The short answer is "no". The long answer starts with the realization that there are no absolutes in software development or most other fields: it all comes down to what you need and who will need it. A physical whiteboard is an awfully versatile and useful thing. You can write on it, you can tape things to it, you can put index cards on it with magnets ...


16

I think you answered your own question; whilst you'd like to use 1 tool, "a lot" of your colleagues prefer to use something else. Without a 'boss' to decide tooling, the majority rules and you need to go with the preferred tool. Now, there's no reason why you can't try to engage with them in discussion of tooling. You will have to take the initiative and ...


15

Having the ability to work with a CLI is hardly what I would consider backwards. It looks great on a resume especially if you can spin it on your resume like "used (powershell/bash) to build a suite of automation tools to send SMS messages when the Database was down". When I am responsible for hiring people, a working knowledge of the CLI is something I ...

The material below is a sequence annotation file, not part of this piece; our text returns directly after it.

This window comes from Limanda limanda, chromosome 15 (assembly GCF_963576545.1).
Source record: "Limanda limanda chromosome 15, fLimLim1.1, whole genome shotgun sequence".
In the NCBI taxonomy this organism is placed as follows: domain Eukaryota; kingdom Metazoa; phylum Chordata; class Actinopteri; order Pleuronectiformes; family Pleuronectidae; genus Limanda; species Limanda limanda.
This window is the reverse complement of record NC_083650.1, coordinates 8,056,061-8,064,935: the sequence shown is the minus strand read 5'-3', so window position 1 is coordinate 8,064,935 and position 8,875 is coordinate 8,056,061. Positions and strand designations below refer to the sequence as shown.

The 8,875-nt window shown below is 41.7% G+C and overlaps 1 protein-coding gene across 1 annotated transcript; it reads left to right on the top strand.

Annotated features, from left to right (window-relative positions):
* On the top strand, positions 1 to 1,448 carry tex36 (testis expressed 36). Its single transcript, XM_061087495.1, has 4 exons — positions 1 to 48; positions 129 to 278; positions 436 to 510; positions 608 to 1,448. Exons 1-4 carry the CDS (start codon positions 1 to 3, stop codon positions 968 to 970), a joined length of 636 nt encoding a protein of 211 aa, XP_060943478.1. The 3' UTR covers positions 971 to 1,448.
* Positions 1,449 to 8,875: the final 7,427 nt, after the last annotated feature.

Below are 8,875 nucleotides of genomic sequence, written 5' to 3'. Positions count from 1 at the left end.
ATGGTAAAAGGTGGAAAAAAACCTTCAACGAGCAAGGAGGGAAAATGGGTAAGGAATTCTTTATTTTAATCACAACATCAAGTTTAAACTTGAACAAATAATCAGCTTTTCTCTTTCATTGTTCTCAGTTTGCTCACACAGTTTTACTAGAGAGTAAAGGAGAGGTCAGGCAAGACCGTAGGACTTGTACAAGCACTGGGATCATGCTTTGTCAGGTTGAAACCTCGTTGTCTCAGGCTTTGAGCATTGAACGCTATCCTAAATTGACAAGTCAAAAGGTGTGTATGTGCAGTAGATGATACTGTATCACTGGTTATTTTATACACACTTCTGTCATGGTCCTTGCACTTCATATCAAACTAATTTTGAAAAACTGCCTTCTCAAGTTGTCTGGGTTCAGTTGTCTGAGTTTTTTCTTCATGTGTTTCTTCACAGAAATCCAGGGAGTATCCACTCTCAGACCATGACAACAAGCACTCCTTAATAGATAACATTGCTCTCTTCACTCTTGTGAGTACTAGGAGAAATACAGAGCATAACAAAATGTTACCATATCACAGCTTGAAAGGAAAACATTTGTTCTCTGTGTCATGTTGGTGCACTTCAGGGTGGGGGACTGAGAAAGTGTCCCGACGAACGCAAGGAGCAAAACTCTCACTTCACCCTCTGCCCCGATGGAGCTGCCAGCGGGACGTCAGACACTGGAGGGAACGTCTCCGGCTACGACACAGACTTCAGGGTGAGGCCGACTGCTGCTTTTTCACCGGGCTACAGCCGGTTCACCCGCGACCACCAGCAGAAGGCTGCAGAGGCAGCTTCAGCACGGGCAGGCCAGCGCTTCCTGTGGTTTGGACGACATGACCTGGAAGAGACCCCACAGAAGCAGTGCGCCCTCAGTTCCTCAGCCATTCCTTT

15

It's not just unix that's driven by command line programs. Microsoft is heading that way too. Microsoft has been pushing powershell for some time now. All of their current server software (Exchange, Sharepoint, Server 2012, System Center, etc) can be completely controlled through the powershell command line. And powershell relies on small functions that ...


9